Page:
In 2007, the Washington Post reported that a Milwaukee police officer was arrested when it was determined he was an illegal alien. The officer, who had taken the identity of a deceased cousin, later pled guilty to a felony for claiming he was a United States citizen.

While these officers did not appear to have been a national security risk, they may have placed criminal and civil court cases in jeopardy by falsely identifying themselves.

In 2007, a Lebanese national named Nada Nadim Prouty pled guilty to charges of fraudulently obtaining U.S. citizenship and conspiracy to defraud the United States. She used her citizenship to obtain employment at different times with the FBI and CIA. Reportedly during her employment she unlawfully made computer queries concerning her relatives and the terrorist organization Hezbollah.

Looking to the Future
Some potential national security risks are not even born yet. In 2010, the Washington Post l reported a new significance to American citizenship. There are dozens of businesses that provide birthing services to expectant Chinese mothers, a 2013 Time World article asserts.

Since anyone born in the U.S. is deemed to be a U.S. citizen, Chinese nationals travel to and stay in the United States long enough to give birth. Reportedly the point of the U.S. birth is to circumvent China’s one child per family rule and to secure their children the benefits of American citizenship later in life.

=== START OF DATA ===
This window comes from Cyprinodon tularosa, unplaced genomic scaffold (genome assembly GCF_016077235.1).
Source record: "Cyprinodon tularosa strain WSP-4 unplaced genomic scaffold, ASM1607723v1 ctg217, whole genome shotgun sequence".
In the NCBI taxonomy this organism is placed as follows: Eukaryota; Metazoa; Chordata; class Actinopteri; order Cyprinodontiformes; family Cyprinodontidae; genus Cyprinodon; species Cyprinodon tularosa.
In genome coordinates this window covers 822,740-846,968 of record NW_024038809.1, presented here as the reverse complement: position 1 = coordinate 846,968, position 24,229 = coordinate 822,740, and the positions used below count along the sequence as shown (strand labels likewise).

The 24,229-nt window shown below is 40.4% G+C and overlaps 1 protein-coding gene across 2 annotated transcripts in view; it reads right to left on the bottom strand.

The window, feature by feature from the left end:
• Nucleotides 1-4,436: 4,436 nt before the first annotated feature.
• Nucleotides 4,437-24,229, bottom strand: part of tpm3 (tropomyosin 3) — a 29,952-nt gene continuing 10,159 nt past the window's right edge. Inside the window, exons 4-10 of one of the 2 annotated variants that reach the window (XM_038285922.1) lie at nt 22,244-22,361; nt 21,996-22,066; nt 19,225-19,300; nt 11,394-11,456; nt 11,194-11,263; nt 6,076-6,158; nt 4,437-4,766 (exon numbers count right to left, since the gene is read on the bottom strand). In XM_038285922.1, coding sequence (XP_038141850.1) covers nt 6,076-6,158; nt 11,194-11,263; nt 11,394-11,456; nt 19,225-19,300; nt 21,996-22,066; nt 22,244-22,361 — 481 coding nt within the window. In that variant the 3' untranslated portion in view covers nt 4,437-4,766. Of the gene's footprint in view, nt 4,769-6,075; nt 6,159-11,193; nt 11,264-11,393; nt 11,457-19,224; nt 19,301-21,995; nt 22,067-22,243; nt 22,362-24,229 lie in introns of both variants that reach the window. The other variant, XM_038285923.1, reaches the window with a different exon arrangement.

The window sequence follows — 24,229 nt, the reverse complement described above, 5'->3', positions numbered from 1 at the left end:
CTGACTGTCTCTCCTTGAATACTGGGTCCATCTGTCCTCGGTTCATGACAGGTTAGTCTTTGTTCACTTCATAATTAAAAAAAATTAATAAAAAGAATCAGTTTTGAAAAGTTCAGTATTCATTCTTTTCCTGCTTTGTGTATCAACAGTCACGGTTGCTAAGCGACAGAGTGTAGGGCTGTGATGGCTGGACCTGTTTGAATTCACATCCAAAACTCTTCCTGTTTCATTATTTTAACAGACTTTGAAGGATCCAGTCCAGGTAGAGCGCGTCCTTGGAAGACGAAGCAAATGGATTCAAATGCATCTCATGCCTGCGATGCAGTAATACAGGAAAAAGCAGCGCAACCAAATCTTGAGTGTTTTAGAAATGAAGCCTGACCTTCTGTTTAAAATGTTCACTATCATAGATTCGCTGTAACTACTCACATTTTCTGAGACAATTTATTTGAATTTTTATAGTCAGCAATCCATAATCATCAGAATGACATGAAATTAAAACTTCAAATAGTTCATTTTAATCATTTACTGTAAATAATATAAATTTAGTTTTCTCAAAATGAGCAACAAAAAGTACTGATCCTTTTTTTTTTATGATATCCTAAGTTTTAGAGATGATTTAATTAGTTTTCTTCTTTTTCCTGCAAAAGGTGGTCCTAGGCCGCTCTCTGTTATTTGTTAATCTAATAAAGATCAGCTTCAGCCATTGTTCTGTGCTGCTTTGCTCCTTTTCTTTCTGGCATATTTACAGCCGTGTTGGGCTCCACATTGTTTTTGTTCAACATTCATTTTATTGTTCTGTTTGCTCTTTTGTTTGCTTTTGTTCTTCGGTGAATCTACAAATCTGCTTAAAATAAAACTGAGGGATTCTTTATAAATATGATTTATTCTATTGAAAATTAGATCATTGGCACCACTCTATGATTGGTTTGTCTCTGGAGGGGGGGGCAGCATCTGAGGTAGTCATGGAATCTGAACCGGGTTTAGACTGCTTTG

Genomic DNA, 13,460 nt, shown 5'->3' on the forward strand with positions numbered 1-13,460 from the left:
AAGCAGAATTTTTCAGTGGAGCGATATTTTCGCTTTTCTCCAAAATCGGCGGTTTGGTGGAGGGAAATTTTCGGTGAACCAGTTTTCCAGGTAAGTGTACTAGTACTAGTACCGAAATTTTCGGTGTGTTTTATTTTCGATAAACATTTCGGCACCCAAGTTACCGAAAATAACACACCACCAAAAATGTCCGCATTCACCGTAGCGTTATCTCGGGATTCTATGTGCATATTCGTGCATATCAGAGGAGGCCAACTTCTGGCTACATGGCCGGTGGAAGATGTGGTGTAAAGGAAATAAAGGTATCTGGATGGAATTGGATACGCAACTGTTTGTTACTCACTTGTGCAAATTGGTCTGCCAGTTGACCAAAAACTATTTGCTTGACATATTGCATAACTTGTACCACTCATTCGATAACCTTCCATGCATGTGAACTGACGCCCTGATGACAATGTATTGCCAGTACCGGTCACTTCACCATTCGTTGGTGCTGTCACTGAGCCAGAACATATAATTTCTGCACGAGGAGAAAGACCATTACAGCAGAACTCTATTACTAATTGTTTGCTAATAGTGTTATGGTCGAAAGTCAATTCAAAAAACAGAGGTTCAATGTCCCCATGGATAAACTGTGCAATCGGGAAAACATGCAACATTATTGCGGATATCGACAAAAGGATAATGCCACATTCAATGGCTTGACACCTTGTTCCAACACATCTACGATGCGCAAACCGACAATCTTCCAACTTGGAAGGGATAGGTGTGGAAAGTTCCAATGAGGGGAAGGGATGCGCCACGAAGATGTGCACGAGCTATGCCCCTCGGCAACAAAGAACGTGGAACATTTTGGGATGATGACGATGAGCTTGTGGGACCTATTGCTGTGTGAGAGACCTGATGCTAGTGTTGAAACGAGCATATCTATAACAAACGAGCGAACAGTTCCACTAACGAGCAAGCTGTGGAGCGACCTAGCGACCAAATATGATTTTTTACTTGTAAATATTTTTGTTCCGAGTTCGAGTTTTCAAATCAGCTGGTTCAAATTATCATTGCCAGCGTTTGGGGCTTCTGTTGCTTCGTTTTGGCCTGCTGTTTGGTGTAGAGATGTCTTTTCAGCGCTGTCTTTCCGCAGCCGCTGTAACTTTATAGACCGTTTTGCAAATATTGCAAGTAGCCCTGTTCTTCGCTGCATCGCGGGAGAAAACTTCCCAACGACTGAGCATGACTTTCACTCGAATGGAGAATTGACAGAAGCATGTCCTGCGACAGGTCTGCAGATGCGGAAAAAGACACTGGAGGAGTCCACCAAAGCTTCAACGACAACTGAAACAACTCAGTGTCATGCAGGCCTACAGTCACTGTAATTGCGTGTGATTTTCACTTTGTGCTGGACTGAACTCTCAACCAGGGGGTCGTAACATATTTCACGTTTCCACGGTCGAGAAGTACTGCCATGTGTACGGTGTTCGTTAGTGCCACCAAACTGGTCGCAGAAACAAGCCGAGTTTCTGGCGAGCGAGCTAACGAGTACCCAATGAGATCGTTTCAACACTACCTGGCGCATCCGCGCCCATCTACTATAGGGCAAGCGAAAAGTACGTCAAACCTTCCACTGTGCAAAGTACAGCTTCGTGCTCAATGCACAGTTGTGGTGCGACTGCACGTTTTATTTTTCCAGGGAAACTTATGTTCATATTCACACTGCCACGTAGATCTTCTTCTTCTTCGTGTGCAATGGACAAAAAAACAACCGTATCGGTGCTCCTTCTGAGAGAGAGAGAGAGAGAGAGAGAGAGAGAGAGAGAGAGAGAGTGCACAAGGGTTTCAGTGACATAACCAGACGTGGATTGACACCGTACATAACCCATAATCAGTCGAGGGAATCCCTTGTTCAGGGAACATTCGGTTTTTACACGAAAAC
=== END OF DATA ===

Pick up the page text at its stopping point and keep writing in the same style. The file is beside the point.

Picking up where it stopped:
To some, American citizenship in the 21st century has little to do with loyalty. It is suspected more sinister reasons for U.S. citizenship are yet to be realized.

An employment background investigation is one of the vertebrae of national security efforts. Cooperation is a must to not only protect yourself and co-workers, but your family and country. Federal and local government employees or anyone called to give testimony during a BI must understand the consequences if contact is avoided or information is withheld.

About the author

John F. Hein is an adjunct instructor of criminal justice for the American Public University System and a retired executive of the former U.S. Customs Service.  Hein served 35 years in civilian and military security and law enforcement agencies.  He is a member of ASIS International, an association of security professionals, and is a Certified Protection Professional (CPP).  Hein supported, supervised or conducted employee internal investigations for the U.S. Department of Transportation, Office of Inspector General, then for the former U.S. Customs Service, Office of Internal Affairs, and, as a reservist, the U.S. Air Force Office of Special Investigations. He was a deputy sheriff prior to his service as a federal criminal investigator. He is the author of Inside Internal Affairs: An In-Depth Look at the People, Process and Politics, published by Looseleaf Law Publications, Inc.